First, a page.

And you know what? Two years later, I am buying a house with that fairly normal, not-cape-wearing guy. He turned out to be exactly who I needed in my life: kind, considerate, smart, open-minded, and open-hearted, someone who was capable of seeing my defenses for what they were, and waiting patiently as I slowly, slowly dismantled them. The night we met I told him I had a three-year single-parenting plan, and that I didn’t want a boyfriend. He said, “Okay,” quite sweetly, and we proceeded to have the best sex of my life, and after a month of sex and making breakfast together, I looked in my heart, and realized he was there, right in the center. I had let him in, and I wouldn’t want the apartment with the awesome throw pillows if he wasn’t in it.
I’m actually really proud of how we met, but it’s not something I can tell my family, or he can tell his. Most of our friends know, but the story to coworkers and family is “we met at a party.” I really don’t want to have a conversation about sex clubs with my parents (hellll no) so I’m okay with this, but I’m not okay with what our little lie might imply—that we’re embarrassed about how we met. I realize some people might hear this story and make some unflattering judgments about me or us. Heck, even some supportive people find it a bit weird. After we started dating, more than one friend asked, “What if it gets serious? What will you tell people about how you met?”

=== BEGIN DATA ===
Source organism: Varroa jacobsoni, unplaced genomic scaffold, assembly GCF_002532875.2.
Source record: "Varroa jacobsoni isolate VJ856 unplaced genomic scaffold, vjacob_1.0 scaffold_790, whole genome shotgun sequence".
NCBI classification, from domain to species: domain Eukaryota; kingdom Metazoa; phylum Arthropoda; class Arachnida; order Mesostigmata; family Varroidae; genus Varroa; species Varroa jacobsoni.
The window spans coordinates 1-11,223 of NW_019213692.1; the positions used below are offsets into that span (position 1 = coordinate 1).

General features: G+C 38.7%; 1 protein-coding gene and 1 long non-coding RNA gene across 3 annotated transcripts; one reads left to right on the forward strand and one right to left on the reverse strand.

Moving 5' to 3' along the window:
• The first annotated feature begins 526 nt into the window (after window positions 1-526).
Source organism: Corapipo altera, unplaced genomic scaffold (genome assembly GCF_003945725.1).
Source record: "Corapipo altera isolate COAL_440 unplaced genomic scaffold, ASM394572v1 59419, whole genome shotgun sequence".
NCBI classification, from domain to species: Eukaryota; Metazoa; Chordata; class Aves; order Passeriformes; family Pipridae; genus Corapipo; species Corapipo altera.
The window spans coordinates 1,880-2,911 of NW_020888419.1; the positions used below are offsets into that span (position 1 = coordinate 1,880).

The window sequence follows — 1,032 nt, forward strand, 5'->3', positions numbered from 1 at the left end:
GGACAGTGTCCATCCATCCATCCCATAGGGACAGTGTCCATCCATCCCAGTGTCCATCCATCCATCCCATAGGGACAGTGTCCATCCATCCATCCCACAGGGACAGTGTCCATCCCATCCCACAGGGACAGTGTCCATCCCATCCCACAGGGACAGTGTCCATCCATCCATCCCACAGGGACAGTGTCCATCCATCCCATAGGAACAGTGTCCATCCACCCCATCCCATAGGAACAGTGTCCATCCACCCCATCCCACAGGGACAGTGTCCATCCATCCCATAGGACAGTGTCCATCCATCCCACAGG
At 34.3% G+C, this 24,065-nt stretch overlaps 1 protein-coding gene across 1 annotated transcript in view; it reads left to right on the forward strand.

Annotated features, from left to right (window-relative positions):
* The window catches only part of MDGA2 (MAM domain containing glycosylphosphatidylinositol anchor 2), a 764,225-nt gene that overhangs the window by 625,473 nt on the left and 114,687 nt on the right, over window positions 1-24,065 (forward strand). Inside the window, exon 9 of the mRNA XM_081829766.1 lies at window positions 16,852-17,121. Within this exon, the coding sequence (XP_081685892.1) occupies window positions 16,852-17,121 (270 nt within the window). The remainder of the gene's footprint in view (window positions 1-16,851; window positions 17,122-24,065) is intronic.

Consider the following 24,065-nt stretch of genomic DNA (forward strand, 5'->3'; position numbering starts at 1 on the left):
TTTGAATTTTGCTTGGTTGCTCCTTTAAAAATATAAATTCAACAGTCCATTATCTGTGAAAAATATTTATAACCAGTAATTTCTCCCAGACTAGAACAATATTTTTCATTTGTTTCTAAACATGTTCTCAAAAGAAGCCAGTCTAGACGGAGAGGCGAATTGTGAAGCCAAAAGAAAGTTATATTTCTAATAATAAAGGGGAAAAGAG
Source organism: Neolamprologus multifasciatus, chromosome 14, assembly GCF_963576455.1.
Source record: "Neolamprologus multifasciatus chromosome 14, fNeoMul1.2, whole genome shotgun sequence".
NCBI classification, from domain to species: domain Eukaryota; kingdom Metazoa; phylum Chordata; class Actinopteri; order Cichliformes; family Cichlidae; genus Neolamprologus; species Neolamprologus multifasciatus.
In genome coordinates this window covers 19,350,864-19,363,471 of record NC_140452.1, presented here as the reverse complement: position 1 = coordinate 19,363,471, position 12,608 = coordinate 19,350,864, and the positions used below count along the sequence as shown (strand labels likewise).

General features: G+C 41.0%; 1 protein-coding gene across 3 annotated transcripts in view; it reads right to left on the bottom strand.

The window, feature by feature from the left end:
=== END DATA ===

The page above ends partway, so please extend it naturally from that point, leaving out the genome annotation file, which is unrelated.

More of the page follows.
After some thought, here’s my answer: honey, I don’t know. But here’s what I do know: the night I met my partner was one of the bravest nights of my life. Without the white noise of dating-with-the-intent-to-get-serious buzzing in my brain, I was my most authentic, honest self, and I met the kindest, most loving partner I could have ever wished for, someone who really sees me for who I am, and who makes me happy every day. I do not want to run a little kingdom by myself; I want to create a life with him. I don’t care if I get to pick all the paint colors. And I’m really proud of our story: I think it’s, well, unmistakably us.
I know other people who get embarrassed about how they met their partners: this seems to (still!) happen sometimes for folks who met online, or who met as a one-night stand—they want to make some excuse, or have a “better,” more “romantic,” more socially acceptable story, one that could plausibly be the plot of a movie starring Kate Hudson or Katherine Heigl. Meeting my love in a dungeon was a gift, because it made me realize that no one’s story needs embellishment or excuse. It’s the story of how you met, and out of that meeting came your love, and that’s what makes it beautiful.
Photo by APW Sponsor Gabriel Harber